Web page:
Using Conversational AI To Find Answers

Using AI, deep learning techniques and natural language can synthesize and understand content available in the siloed information repositories and enable the user to ask and get an answer to a question in plain speak. It’s an incredibly complex problem to solve, one that requires you to combine different techniques to create something akin to the decision-making of a human brain. Content understanding is a multilayered problem. It involves not just extracting data from highly unstructured content within various formats but also interpreting underlying semantics, identifying entity relationships, structuring and categorizing information that is essential for answering end-user questions in the context of content ingested. It’s not simply a case of ingesting — it’s a case of having the ability to use unsupervised learning to “comprehend” the document and be able to come up with answers to questions a user might ask.  It’s ultimately a reengineering of how we communicate with documents. We’re used to reading them and then asking someone (or searching) for an answer if we can’t find it from the text. The real solution is using new AI algorithms plus machine learning techniques combined with natural language understanding to give people the ability to ask a document a question and get a precise answer, much like a human would respond.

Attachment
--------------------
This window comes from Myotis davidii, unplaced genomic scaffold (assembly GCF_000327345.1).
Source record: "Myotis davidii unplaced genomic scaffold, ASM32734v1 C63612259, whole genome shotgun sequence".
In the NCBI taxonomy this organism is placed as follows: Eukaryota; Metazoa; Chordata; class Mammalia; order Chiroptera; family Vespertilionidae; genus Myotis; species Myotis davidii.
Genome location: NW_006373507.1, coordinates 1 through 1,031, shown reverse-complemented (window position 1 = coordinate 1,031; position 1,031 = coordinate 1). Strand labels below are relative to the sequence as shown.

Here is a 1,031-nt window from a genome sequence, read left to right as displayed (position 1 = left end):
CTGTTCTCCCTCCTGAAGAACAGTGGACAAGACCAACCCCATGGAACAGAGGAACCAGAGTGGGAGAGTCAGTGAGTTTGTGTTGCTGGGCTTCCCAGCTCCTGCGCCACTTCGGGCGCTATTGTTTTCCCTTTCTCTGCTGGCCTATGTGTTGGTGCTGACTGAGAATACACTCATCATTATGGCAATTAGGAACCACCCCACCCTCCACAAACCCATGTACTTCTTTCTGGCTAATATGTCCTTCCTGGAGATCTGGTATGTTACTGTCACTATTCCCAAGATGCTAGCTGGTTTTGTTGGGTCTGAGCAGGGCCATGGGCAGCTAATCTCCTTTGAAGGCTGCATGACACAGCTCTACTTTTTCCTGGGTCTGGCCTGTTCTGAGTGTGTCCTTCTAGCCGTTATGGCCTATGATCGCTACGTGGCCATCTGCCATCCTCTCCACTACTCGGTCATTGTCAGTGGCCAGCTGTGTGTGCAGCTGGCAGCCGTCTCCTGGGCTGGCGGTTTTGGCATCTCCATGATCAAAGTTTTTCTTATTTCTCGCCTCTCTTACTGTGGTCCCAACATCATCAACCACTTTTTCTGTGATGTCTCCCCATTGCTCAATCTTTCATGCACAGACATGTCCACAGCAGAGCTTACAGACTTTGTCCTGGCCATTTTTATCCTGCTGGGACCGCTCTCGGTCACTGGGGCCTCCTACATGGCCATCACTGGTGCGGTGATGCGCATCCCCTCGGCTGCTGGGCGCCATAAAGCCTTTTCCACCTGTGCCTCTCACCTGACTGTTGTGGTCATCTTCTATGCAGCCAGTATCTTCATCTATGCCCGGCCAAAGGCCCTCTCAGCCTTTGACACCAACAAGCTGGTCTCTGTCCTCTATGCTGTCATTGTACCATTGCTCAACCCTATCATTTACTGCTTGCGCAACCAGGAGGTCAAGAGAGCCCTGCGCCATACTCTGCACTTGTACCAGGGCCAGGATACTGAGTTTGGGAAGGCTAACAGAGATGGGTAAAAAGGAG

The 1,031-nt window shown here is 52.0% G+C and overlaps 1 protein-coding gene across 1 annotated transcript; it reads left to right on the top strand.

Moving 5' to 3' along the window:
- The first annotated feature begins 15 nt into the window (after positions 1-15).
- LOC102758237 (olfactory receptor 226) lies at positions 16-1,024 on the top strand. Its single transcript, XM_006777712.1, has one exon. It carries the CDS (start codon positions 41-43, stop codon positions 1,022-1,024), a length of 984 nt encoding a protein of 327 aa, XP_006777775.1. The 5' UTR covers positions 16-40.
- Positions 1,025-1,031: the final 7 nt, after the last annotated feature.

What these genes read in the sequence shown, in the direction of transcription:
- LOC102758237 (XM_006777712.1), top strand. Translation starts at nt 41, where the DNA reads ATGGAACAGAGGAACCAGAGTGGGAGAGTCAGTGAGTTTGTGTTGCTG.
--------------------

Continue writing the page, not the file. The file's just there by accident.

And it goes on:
Challenges To Consider

Conversational AI is a rapidly advancing technology that is moving at light speed. As technology suppliers, we do not do ourselves any favors by liberally applying “AI washing” to everything we do. As a prospective technology buyer, consider applying conversational AI initially to a specific use case, one that consumes time and has high user frustration. It’s vital to verify the results from two dimensions — productivity as well as user experience. User experience to a large extent dictates success and adoption. Once you have a successful initial project, broader adoption is easier.  Implementing conversational AI technology at the enterprise level could free up more time for the 21st-century knowledge worker — making your business significantly more efficient.